Safe and Sound

The Hamilton Bank

Hamilton, MO
5
Star Rating
The Hamilton Bank is a Hamilton, MO-based, FDIC-insured bank founded in 1938. As of December 31, 2017, the bank held equity of $7.4 million on $74.0 million in assets.

Thanks to the efforts of 17 full-time employees in 3 offices in MO, the bank holds loans and leases worth $47.7 million, $34.2 million of which are for real estate. The bank currently holds $65.7 million in deposits from U.S. customers.

Overall, Bankrate believes that, as of December 31, 2017, The Hamilton Bank exhibited a superior condition, earning a full 5 stars for safety and soundness. Keep reading for a breakdown of how the bank fared on the three key criteria Bankrate used to grade U.S. banks on safety and soundness.

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SAFE AND SOUND?

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THE INSTITUTION'S SCORE

Capital Score

When it comes to measuring an an institution's financial strength, capital is essential. It acts as a bulwark against losses and affords protection for accountholders when a bank is struggling financially. When looking at safety and soundness, the higher the capital, the better.

The Hamilton Bank scored below the national average of 13.13 on our test to measure the adequacy of a bank's capital, achieving a score of 10 out of a possible 30 points.

One way to measure this buffer is looking at a bank's Tier 1 capital ratio. The Hamilton Bank's Tier 1 capital ratio was 14.70 percent, above the 6 percent level regulators consider adequate, but lower than the national average of 25.65 percent. The higher the capital ratio, the better the bank will be able to weather economic difficulties.

Overall, The Hamilton Bank held equity amounting to 9.96 percent of its assets, which was lower than the national average of 12.03 percent.

Asset Quality Score

In this test, Bankrate tries to estimate the impact of troubled assets, such as unpaid loans, on the bank's loan loss reserves and overall capitalization.

Having a large number of these types of assets could eventually require a bank to use capital to cover losses, shrinking its cushion of equity. It also means that there are likely to be many assets that are in non-accrual status and no longer earning interest for the bank, resulting in depressed earnings and potentially more risk of a future failure.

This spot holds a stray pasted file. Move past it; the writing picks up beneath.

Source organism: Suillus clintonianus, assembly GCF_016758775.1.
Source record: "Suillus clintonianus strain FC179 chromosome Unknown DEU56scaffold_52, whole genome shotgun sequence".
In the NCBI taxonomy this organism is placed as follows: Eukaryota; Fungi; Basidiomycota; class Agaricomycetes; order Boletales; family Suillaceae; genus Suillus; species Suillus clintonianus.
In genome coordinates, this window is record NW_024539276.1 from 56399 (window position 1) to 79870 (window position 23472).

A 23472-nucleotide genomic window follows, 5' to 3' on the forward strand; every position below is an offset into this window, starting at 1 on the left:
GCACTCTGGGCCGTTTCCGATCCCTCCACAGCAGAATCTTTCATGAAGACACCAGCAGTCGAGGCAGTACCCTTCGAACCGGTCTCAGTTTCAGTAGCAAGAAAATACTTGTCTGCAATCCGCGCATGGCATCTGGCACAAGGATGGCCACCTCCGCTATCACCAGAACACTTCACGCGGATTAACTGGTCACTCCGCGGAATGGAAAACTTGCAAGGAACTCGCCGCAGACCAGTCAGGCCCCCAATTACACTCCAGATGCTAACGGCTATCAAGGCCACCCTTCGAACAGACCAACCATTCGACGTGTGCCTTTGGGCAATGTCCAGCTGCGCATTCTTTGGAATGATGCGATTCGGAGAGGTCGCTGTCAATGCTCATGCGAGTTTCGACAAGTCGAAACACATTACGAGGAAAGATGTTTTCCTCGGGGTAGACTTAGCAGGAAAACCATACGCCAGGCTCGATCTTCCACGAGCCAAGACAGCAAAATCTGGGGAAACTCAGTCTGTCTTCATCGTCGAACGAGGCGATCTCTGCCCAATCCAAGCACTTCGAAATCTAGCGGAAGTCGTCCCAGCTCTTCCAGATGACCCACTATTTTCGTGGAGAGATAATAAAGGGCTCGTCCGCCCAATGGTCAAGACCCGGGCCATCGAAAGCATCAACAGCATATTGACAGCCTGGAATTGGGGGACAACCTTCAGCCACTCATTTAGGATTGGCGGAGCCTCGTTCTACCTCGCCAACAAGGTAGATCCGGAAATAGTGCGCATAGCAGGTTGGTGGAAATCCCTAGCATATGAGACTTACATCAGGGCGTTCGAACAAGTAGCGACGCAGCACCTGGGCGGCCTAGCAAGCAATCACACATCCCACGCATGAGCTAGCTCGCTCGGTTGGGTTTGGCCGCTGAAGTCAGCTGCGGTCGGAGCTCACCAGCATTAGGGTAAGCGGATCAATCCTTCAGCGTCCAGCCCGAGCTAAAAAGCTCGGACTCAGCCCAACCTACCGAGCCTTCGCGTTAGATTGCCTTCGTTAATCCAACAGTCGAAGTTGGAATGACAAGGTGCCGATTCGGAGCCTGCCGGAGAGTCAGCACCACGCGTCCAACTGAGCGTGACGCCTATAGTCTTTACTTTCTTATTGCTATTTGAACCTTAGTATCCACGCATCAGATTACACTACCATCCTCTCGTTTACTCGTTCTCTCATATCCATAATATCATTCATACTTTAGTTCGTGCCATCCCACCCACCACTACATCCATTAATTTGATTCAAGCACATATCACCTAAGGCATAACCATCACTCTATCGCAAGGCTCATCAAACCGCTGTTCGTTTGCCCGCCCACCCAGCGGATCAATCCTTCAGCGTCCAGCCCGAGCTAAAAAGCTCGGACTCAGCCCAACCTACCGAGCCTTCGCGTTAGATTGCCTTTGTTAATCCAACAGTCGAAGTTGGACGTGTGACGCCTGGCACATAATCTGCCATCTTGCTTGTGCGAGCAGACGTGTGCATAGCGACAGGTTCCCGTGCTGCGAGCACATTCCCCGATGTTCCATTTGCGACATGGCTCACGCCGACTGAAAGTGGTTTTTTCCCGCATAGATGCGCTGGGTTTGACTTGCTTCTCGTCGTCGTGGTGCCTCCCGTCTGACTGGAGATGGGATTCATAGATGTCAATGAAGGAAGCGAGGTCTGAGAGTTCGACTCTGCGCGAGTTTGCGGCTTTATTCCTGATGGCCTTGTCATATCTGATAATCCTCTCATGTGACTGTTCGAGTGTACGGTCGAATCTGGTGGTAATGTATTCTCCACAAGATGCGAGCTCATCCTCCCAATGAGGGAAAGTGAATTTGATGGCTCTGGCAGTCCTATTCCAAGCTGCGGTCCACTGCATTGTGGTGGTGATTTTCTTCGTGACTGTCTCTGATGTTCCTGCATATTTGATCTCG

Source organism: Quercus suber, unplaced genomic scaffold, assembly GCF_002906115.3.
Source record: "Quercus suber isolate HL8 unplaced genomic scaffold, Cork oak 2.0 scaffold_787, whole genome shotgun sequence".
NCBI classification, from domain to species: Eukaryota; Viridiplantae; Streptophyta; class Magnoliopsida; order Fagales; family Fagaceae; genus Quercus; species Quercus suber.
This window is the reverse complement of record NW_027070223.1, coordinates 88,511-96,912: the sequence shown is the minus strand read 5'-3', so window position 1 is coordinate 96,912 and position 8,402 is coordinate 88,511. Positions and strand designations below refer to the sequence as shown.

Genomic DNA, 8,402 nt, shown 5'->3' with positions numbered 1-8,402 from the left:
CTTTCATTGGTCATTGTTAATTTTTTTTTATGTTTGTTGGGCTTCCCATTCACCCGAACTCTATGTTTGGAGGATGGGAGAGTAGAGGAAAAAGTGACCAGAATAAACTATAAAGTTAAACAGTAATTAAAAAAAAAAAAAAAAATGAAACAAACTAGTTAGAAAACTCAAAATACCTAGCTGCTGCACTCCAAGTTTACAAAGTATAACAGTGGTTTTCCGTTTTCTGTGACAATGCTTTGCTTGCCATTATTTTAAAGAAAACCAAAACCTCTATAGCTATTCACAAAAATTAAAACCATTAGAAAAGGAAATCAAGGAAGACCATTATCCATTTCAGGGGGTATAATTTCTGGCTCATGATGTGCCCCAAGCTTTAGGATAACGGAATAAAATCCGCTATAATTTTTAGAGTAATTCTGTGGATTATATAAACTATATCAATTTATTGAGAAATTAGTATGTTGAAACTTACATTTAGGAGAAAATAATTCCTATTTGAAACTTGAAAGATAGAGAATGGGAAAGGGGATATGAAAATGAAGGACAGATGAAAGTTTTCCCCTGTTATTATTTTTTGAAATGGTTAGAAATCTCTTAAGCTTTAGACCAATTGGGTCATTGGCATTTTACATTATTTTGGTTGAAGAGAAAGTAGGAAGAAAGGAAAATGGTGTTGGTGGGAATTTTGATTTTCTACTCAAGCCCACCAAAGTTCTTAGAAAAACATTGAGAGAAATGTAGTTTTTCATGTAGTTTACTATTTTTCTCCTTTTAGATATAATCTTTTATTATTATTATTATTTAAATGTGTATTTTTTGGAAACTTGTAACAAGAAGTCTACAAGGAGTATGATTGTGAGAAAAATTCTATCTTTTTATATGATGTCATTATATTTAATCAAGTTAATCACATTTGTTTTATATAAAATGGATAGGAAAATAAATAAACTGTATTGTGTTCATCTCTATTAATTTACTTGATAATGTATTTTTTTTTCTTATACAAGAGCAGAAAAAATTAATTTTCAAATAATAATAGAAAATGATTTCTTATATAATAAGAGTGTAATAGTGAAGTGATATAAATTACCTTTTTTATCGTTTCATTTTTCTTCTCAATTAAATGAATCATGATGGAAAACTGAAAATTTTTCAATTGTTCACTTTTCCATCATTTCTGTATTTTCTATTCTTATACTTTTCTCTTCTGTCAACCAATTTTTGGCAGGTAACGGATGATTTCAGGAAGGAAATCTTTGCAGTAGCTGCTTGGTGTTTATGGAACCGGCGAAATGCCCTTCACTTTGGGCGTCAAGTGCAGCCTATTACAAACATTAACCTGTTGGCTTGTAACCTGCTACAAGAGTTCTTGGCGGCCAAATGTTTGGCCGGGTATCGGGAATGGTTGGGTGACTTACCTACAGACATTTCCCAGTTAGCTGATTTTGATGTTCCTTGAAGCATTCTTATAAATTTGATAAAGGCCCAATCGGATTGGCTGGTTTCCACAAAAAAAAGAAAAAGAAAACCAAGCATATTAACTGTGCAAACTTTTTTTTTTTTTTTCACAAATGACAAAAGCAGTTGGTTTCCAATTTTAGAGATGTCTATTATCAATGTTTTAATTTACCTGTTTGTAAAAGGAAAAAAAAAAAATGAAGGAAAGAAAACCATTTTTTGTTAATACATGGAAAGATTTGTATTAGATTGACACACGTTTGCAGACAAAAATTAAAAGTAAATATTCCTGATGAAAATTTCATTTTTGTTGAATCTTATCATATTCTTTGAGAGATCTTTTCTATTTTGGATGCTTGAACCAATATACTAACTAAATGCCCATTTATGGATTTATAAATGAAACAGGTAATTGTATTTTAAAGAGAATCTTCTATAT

The Hamilton Bank fell below the national average of 37.49 on Bankrate's asset quality test, racking up 36 out of a possible 40 points .

A helpful indicator of asset quality is the percentage of problem assets a bank holds compared to its total assets. As of December 31, 2017, 1.73 percent of The Hamilton Bank's loans were noncurrent -- in other words, they were more than 90 days past due or were in non-accrual status. That's above the national average of 1.01 percent.

Banks maintain a reserve to handle troubled assets known as an "allowance for loan and lease losses." Comparing how large that reserve is to the total amount of at-risk loans can be a helpful indicator when evaluating a bank's ability to manage problem assets. Unfortunately, the FDIC did not provide information on The Hamilton Bank's loan loss allowance in its most recent filings.

Earnings score

How profitable a bank is affects its safety and soundness. A bank can retain its earnings, increasing its capital cushion, or use them to address problematic loans, likely making the bank better prepared to withstand financial shocks. Obviously, banks that are losing money have less ability to do those things.

The Hamilton Bank scored 24 out of a possible 30 on Bankrate's earnings test, above the national average of 15.12.

One key measure of a bank's earnings is return on equity, or net income (profit, essentially) divided by total equity. The most recent annualized quarterly return on equity for The Hamilton Bank was 15.41 percent, above the national average of 8.10 percent.

The bank recorded net income of $1.1 million on total equity of $7.4 million for the twelve months ended December 31, 2017. The bank experienced an annualized return on average assets, or ROA, of 1.51 percent, above the 1 percent deemed satisfactory in accordance with industry standards, and above the average for U.S. banks of 1.00 percent.

WHAT IS SAFE & SOUND?

Bankrate.com's Safe & Sound Ratings provide a star rating system to evaluate the current financial status of financial institutions. The information gathered about banks, credit unions and thrifts is updated as set forth in the Terms of Use of Safe & Sound Ratings and Reports. The Safe & Sound Ratings information is grouped by categories of banks, thrifts and credit unions.

Scoring methodology

Bankrate.com evaluates the financial condition of institutions and assigns a one- to five-star rating for each with five stars representing the highest rating. Institutions with satisfactory performance will generally receive a rating of three or more stars. The majority of institutions fall into the three- to four-star range. An institution with an "NR" rating may be too new to rate or may have limited the publicly available information in their regulatory filings. The "NR" is not an indication of financial strength or weakness. The Safe & Sound rating is believed to be reliable, but the information is not guaranteed. In addition, events since the information was collected may have altered the institution's financial condition.